Social Issues

Venezuela’s largest indigenous group struggles against poverty, neglect

By Hector Pereira

Maracaibo, Venezuela, Aug 9 (EFE).- Some of the Wayuu indigenous inhabitants of San Vicente de Mapuey, a community of northwestern Venezuela, make a living from salt mining, while others depend on the sale of yucca and handicrafts.

But all of the inhabitants of that community, as well as others to the west of the oil city of Maracaibo, feel they have been neglected by the Venezuelan authorities, whom they accuse of failing to provide basic services such as potable water, health care, electricity, public transportation and cooking gas.

The International Day of the World’s Indigenous Peoples is observed every year on Aug. 9, but in Venezuela it is just another date on the calendar and one that goes completely unnoticed in San Vicente de Mapuey, where there are no television sets and local residents spend most of their time walking under a scorching sun in search of water and food.

“There are no public services here. There’s no electricity, there’s no water, there’s nothing. The roads aren’t paved,” Erasmo Gonzalez, a resident of that arid community outside Maracaibo, told Efe.

Aged 26, single, with no children and a high-school graduate, he differs from many of his peers who already have large families.

“This is a community that’s been neglected. A lot of political parties come, promise things and don’t follow through,” said Gonzalez, who is unemployed and says he was unable to go to university due to a “lack of support.”

Like Gonzalez, 29-year-old Marines Baptista says she is out of work and is single, although in her case she has five children to support.

On a typical day, she weaves hammocks, burns the garbage that accumulates due to a lack of waste collection service and walks a distance of two kilometers (1.2 miles) to a farm where the nearest water tap is located.

In the Wayuu-majority Ziruma neighborhood of Maracaibo, artisan Omaira Hernandez says she only has potable water in her home once every two or three weeks and therefore has to pay for that precious commodity when circumstances turn desperate.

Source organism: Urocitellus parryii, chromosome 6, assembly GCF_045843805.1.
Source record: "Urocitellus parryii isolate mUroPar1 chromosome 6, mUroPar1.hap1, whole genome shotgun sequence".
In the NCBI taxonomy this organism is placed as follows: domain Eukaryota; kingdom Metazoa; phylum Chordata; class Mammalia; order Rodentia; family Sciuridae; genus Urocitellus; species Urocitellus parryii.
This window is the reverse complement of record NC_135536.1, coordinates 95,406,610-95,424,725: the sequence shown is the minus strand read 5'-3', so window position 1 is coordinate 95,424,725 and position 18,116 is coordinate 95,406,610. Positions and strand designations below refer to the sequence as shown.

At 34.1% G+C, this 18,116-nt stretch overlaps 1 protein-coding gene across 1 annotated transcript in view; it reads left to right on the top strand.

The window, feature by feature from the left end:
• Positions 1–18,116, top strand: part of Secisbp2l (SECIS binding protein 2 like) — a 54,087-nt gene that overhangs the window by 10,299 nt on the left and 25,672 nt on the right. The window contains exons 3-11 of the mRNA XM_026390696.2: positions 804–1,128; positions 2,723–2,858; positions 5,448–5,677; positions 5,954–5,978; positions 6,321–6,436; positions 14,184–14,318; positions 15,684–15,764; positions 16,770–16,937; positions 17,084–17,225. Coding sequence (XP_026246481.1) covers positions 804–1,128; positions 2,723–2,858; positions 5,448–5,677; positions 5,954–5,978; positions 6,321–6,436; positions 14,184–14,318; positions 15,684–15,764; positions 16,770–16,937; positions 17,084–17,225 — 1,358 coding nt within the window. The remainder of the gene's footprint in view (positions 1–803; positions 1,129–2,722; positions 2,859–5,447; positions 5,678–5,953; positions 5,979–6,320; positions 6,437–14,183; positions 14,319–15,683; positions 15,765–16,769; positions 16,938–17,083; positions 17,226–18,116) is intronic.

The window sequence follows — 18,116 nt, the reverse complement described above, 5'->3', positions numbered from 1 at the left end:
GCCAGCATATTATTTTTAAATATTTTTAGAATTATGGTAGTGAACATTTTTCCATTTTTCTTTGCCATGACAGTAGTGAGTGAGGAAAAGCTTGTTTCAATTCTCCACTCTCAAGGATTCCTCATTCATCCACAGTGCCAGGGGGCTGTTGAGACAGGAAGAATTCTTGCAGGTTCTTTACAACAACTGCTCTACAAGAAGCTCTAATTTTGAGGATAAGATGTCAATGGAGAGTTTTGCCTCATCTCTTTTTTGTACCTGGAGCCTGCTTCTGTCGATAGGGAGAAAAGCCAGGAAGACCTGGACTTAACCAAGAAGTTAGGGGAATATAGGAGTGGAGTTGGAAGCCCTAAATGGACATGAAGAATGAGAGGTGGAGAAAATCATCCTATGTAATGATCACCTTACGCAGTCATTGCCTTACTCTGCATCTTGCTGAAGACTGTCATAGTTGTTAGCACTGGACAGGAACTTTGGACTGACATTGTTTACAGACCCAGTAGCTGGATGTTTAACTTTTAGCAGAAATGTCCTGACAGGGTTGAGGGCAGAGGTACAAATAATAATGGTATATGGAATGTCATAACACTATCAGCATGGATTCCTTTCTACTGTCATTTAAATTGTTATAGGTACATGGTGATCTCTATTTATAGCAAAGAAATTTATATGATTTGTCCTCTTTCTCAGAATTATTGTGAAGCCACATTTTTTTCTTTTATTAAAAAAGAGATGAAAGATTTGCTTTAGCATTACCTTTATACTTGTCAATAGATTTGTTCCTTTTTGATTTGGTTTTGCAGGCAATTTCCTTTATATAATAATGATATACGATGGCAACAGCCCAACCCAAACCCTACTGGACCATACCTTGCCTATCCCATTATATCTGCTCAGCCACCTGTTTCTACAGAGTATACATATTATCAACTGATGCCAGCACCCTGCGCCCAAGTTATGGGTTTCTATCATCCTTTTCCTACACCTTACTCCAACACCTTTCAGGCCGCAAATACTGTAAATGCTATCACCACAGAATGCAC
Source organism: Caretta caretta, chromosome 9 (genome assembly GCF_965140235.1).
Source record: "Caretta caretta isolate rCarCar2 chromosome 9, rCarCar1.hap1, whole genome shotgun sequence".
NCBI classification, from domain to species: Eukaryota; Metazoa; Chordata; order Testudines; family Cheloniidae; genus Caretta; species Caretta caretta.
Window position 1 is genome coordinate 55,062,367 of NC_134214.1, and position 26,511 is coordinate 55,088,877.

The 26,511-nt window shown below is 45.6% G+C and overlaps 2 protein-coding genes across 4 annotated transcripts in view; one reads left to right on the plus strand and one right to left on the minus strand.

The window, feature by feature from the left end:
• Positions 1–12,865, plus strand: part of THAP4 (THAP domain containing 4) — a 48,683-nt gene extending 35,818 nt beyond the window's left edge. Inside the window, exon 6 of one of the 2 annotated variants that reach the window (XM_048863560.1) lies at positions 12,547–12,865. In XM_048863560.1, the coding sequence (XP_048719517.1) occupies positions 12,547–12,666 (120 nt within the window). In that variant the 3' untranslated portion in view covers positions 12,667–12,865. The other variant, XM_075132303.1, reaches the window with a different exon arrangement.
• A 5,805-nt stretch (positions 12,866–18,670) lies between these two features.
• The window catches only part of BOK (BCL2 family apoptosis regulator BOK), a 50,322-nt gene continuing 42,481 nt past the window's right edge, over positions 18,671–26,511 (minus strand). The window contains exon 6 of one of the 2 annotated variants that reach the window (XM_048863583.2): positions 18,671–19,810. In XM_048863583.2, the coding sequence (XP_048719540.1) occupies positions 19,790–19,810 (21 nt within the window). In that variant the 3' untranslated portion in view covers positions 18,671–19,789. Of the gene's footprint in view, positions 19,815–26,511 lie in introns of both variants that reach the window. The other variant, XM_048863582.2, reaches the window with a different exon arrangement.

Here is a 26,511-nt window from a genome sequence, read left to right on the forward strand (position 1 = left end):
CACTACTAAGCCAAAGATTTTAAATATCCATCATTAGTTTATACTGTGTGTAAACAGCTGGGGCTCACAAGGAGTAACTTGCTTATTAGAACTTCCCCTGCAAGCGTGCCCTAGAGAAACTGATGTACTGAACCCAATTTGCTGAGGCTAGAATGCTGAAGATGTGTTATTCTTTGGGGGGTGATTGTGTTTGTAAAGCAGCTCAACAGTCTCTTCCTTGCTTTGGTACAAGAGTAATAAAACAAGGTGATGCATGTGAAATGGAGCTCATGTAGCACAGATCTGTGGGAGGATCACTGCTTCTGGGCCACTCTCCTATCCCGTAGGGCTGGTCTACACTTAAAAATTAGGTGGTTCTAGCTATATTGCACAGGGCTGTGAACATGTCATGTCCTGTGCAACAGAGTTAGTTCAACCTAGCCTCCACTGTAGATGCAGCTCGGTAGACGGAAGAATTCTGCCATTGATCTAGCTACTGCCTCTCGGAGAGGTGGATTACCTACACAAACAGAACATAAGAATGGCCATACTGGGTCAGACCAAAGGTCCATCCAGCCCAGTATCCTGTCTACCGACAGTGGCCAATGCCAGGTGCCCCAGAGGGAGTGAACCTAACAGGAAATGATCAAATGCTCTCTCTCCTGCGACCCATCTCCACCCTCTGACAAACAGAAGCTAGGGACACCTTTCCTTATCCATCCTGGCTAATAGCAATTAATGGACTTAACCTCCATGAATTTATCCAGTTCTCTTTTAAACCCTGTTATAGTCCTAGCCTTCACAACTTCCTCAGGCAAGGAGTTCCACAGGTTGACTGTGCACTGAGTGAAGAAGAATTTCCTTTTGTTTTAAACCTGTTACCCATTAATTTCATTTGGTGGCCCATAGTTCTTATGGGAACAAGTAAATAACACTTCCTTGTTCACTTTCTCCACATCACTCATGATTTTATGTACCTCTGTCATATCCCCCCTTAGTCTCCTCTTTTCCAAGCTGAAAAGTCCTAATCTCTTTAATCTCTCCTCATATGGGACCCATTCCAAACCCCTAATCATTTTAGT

As for her labor as an artisan, the sexagenarian says she is proud of the work she has done for the past 56 years.

“This is my only source (of income). This is what I had, I have now and what I’m going to have. I’ll die making handicrafts,” the woman said at a stall at an ethnic market where items of Wayuu culture are sold.

Yet amid the widespread neglect facing the Wayuu, an indigenous group numbering some 400,000 that is spread over the northern parts of Colombia and Venezuela, some action is being taken at the political level, including by Maracaibo city councilor Ines Gonzalez.

“We’ve decided to go to the communities (to address) three specific issues: malnutrition, schooling and identity,” the vice president of the municipal commission for indigenous peoples said, adding that tens of thousands of people living on the city’s western outskirts are in need of assistance.

Gonzalez says there is an urgent need to provide medical care and transportation service for these communities, noting that when a person gets sick they are typically given concoctions that do not cure their illness.

“We’ve seen cases of children who have died as a result of severe malnutrition and diarrhea that was not treated on time,” she said, though adding that there are no official figures to corroborate that affirmation.

“We Wayuu are human beings. We’ve also made important contributions to society. Wayuu brothers and sisters who are doctors, lawyers, teachers, the generations who have been working to change the focus of our culture without neglecting our customs or our roots,” Gonzalez said. EFE


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